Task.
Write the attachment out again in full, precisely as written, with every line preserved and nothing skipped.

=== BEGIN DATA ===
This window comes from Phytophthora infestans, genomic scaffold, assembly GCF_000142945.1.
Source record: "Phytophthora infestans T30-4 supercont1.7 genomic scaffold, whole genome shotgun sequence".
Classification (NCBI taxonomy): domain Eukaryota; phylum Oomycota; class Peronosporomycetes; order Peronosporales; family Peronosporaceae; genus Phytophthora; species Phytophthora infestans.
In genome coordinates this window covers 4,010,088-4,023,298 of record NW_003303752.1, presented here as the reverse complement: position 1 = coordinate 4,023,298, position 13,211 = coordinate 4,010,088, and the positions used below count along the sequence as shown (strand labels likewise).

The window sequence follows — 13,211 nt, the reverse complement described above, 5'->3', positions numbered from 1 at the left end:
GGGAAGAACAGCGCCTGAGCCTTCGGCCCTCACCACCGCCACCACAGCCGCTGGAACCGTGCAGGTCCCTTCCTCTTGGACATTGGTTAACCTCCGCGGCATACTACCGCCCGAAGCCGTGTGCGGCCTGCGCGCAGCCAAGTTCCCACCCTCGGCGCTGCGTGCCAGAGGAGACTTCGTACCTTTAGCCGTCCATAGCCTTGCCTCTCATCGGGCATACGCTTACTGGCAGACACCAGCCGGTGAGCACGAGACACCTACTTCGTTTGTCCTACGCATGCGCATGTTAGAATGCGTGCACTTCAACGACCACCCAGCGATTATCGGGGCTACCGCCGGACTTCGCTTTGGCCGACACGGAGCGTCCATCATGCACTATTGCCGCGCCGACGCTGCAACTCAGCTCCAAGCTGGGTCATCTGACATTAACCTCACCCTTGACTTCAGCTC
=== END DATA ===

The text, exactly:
This window comes from Phytophthora infestans, genomic scaffold, assembly GCF_000142945.1.
Source record: "Phytophthora infestans T30-4 supercont1.7 genomic scaffold, whole genome shotgun sequence".
Classification (NCBI taxonomy): domain Eukaryota; phylum Oomycota; class Peronosporomycetes; order Peronosporales; family Peronosporaceae; genus Phytophthora; species Phytophthora infestans.
In genome coordinates this window covers 4,010,088-4,023,298 of record NW_003303752.1, presented here as the reverse complement: position 1 = coordinate 4,023,298, position 13,211 = coordinate 4,010,088, and the positions used below count along the sequence as shown (strand labels likewise).

The window sequence follows — 13,211 nt, the reverse complement described above, 5'->3', positions numbered from 1 at the left end:
GGGAAGAACAGCGCCTGAGCCTTCGGCCCTCACCACCGCCACCACAGCCGCTGGAACCGTGCAGGTCCCTTCCTCTTGGACATTGGTTAACCTCCGCGGCATACTACCGCCCGAAGCCGTGTGCGGCCTGCGCGCAGCCAAGTTCCCACCCTCGGCGCTGCGTGCCAGAGGAGACTTCGTACCTTTAGCCGTCCATAGCCTTGCCTCTCATCGGGCATACGCTTACTGGCAGACACCAGCCGGTGAGCACGAGACACCTACTTCGTTTGTCCTACGCATGCGCATGTTAGAATGCGTGCACTTCAACGACCACCCAGCGATTATCGGGGCTACCGCCGGACTTCGCTTTGGCCGACACGGAGCGTCCATCATGCACTATTGCCGCGCCGACGCTGCAACTCAGCTCCAAGCTGGGTCATCTGACATTAACCTCACCCTTGACTTCAGCTC